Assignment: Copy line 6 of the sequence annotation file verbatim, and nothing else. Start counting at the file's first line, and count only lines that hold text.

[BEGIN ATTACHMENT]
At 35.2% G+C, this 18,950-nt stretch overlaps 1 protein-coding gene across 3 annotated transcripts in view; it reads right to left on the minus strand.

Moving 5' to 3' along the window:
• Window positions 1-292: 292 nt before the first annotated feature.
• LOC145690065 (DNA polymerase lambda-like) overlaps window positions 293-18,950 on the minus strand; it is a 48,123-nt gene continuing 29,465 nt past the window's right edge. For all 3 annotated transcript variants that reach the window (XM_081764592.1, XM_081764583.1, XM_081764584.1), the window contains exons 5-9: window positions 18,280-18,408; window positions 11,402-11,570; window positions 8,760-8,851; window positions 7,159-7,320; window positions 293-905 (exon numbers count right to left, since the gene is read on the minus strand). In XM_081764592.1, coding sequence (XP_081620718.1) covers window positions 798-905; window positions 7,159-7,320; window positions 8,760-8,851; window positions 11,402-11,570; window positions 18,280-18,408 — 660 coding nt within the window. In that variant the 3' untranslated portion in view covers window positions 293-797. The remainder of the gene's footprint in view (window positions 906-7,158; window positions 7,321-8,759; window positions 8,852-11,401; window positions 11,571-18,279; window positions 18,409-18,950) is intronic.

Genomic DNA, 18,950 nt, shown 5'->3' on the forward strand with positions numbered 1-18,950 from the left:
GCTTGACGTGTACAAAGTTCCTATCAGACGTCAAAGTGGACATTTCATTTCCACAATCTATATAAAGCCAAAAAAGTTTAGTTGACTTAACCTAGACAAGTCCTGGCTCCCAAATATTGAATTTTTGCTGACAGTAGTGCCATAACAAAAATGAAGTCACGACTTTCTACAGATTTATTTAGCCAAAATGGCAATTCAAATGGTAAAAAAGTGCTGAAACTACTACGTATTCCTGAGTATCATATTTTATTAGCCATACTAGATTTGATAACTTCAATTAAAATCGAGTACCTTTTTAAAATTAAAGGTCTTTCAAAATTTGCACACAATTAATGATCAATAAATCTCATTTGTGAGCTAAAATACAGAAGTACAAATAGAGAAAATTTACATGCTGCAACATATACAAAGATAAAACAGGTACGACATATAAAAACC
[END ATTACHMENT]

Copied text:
GCTTGACGTGTACAAAGTTCCTATCAGACGTCAAAGTGGACATTTCATTTCCACAATCTATATAAAGCCAAAAAAGTTTAGTTGACTTAACCTAGACAAGTCCTGGCTCCCAAATATTGAATTTTTGCTGACAGTAGTGCCATAACAAAAATGAAGTCACGACTTTCTACAGATTTATTTAGCCAAAATGGCAATTCAAATGGTAAAAAAGTGCTGAAACTACTACGTATTCCTGAGTATCATATTTTATTAGCCATACTAGATTTGATAACTTCAATTAAAATCGAGTACCTTTTTAAAATTAAAGGTCTTTCAAAATTTGCACACAATTAATGATCAATAAATCTCATTTGTGAGCTAAAATACAGAAGTACAAATAGAGAAAATTTACATGCTGCAACATATACAAAGATAAAACAGGTACGACATATAAAAACC